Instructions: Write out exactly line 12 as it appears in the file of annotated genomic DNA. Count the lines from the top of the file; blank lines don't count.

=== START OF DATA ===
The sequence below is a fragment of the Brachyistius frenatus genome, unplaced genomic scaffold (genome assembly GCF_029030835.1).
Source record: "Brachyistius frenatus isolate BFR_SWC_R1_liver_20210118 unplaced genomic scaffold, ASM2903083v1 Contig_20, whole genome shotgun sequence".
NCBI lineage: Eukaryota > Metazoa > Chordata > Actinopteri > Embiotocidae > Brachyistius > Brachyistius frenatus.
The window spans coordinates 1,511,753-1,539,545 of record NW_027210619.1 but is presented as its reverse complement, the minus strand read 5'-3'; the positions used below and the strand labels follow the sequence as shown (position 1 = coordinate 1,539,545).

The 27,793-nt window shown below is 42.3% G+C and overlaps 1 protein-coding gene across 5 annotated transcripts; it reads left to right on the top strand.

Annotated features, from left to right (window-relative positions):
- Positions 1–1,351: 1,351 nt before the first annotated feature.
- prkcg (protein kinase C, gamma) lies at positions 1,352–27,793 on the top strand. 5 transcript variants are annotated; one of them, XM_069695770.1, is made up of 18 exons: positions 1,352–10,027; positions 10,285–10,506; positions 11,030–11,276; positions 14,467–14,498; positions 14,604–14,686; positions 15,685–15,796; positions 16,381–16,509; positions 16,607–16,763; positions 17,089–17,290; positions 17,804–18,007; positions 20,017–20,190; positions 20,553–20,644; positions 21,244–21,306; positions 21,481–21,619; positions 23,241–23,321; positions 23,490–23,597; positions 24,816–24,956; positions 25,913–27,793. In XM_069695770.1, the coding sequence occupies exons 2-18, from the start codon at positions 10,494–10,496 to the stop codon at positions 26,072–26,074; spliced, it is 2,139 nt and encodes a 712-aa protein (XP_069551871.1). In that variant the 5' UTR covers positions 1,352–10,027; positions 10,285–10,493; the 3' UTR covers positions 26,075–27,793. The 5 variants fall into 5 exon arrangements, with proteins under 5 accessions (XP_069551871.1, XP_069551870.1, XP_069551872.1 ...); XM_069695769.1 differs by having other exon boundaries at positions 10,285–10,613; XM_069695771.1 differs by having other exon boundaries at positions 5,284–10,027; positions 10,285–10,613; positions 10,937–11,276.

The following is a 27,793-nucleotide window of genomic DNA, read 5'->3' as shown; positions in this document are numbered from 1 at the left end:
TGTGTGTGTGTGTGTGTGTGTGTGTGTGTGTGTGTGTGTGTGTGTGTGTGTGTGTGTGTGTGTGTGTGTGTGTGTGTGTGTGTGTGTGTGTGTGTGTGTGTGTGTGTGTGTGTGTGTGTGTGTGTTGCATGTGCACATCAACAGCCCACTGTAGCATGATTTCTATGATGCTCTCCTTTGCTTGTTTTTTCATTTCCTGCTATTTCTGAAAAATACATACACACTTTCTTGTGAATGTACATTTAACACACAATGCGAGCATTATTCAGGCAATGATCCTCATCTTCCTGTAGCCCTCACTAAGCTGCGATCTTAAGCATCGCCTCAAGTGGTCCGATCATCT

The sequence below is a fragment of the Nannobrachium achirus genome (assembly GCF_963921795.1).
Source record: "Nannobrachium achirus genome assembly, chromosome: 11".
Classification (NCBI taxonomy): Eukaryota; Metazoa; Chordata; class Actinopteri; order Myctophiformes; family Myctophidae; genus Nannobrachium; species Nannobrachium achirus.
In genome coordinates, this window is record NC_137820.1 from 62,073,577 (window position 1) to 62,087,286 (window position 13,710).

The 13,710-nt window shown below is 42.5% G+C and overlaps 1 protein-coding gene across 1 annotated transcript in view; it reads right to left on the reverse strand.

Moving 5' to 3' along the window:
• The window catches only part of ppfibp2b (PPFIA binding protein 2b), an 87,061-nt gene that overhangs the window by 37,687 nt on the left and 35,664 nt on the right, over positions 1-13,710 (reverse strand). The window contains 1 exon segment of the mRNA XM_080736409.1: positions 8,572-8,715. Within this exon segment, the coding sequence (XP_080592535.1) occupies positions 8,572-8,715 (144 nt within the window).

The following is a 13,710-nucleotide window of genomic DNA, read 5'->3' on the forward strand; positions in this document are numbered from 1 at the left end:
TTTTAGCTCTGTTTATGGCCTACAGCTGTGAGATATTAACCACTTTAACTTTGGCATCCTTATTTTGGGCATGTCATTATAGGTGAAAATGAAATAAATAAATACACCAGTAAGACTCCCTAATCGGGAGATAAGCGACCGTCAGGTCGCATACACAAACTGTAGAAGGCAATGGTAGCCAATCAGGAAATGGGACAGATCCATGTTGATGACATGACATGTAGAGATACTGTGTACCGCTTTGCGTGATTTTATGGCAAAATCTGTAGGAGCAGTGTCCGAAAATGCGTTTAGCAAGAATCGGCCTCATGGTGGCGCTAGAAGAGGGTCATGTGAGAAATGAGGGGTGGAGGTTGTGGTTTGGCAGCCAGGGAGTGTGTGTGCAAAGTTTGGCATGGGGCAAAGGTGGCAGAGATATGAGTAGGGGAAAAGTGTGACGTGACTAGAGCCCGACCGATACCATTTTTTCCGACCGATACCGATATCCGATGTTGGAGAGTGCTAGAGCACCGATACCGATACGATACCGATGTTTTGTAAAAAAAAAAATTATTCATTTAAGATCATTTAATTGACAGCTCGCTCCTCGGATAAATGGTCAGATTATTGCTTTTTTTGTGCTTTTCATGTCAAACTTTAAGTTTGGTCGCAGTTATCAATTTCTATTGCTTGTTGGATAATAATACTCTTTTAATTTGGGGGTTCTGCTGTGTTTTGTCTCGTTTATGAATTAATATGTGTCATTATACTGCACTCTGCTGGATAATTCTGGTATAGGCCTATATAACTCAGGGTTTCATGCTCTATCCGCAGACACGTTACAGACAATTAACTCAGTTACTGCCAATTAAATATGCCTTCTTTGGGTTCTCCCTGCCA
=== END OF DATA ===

Source record: "Nannobrachium achirus genome assembly, chromosome: 11".